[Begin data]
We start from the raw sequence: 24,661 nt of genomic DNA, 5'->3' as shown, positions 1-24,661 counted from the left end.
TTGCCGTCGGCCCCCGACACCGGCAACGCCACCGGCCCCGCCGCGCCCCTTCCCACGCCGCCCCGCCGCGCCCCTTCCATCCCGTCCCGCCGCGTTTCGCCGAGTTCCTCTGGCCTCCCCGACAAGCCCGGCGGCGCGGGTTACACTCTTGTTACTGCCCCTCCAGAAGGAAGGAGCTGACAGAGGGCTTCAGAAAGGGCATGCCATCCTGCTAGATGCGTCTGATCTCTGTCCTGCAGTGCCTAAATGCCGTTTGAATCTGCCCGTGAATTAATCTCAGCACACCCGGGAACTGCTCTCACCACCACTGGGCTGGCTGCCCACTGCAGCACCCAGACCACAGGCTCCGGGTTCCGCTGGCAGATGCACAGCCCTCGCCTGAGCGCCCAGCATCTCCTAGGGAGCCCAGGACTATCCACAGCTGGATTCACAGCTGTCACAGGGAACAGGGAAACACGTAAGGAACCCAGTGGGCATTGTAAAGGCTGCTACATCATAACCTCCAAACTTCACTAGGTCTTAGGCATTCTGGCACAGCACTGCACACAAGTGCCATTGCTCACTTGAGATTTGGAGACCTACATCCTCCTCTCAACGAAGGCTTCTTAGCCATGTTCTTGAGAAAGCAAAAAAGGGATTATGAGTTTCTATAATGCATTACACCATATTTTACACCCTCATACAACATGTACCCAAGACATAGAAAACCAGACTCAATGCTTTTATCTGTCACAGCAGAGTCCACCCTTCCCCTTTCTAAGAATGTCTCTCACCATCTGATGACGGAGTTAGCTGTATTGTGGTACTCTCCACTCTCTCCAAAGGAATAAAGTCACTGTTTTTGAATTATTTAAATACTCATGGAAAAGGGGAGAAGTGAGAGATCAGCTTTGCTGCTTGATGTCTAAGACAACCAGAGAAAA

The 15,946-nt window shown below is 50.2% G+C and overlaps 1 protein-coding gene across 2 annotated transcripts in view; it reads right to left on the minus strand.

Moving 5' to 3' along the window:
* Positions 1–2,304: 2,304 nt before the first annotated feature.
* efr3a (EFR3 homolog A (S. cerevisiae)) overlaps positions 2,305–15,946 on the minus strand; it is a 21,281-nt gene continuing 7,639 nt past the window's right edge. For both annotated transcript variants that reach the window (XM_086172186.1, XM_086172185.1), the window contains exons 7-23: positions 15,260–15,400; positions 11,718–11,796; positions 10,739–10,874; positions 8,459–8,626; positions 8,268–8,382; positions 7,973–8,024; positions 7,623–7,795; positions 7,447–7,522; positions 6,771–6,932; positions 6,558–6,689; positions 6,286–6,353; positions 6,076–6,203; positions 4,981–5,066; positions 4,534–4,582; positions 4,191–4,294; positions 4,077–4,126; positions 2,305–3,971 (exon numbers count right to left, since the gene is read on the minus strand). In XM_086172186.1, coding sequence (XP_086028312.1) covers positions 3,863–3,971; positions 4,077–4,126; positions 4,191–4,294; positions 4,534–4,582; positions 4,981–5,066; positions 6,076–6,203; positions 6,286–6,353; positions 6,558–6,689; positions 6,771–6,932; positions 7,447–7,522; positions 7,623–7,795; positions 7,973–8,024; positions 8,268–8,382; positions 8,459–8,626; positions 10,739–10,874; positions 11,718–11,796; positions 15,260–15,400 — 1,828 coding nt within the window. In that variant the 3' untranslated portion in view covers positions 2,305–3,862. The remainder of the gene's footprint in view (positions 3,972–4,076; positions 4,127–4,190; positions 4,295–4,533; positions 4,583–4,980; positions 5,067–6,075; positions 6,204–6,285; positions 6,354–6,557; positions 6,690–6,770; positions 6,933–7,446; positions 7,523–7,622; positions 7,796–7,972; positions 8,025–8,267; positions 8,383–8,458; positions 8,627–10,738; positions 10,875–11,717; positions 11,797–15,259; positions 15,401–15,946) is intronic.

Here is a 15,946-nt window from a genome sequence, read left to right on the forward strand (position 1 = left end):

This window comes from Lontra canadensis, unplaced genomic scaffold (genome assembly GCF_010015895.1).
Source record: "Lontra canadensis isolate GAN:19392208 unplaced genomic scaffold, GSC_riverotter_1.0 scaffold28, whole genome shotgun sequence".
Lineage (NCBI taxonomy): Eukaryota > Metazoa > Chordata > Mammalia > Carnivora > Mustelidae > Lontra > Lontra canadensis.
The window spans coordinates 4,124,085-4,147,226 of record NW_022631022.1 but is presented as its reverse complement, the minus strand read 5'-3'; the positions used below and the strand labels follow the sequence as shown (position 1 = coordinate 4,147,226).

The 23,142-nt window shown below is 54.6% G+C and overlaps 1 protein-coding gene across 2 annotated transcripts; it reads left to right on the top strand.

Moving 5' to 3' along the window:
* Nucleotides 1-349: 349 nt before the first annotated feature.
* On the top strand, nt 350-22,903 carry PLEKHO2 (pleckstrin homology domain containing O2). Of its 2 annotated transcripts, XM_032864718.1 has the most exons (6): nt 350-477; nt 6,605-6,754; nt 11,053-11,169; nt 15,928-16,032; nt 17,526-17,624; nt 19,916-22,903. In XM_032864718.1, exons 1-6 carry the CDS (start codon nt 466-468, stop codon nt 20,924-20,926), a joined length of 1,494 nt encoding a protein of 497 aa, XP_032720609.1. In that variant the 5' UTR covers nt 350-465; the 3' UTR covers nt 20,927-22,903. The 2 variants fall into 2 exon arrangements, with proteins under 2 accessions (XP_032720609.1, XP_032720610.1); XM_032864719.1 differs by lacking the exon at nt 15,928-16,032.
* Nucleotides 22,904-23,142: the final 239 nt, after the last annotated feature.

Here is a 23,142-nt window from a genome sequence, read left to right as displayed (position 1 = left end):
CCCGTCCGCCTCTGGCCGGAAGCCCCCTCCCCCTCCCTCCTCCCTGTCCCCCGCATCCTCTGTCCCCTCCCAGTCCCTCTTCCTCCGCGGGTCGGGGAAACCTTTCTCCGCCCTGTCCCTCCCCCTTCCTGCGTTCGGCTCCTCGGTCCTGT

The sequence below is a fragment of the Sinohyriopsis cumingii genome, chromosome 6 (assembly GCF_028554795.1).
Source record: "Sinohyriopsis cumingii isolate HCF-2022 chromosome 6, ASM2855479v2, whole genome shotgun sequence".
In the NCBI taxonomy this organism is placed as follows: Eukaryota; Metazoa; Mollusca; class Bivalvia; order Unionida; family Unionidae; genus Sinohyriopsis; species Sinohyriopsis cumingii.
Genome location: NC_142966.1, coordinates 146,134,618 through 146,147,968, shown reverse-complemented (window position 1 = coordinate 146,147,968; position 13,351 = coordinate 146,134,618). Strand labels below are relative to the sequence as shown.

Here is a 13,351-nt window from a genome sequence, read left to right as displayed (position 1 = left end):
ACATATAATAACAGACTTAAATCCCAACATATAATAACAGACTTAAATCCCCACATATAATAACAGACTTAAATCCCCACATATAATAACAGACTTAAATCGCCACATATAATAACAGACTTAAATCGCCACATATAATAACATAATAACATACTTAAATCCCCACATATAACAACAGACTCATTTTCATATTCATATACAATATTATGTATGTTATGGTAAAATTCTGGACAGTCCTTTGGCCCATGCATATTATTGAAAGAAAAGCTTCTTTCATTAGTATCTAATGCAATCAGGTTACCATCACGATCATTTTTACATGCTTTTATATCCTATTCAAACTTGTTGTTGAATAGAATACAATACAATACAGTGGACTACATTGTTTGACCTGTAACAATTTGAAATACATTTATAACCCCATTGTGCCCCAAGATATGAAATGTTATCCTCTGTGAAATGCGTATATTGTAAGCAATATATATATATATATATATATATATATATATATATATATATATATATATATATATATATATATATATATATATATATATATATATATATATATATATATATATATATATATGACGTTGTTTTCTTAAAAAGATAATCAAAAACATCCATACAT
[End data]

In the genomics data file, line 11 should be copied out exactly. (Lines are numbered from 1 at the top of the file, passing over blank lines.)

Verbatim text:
The window spans coordinates 4,124,085-4,147,226 of record NW_022631022.1 but is presented as its reverse complement, the minus strand read 5'-3'; the positions used below and the strand labels follow the sequence as shown (position 1 = coordinate 4,147,226).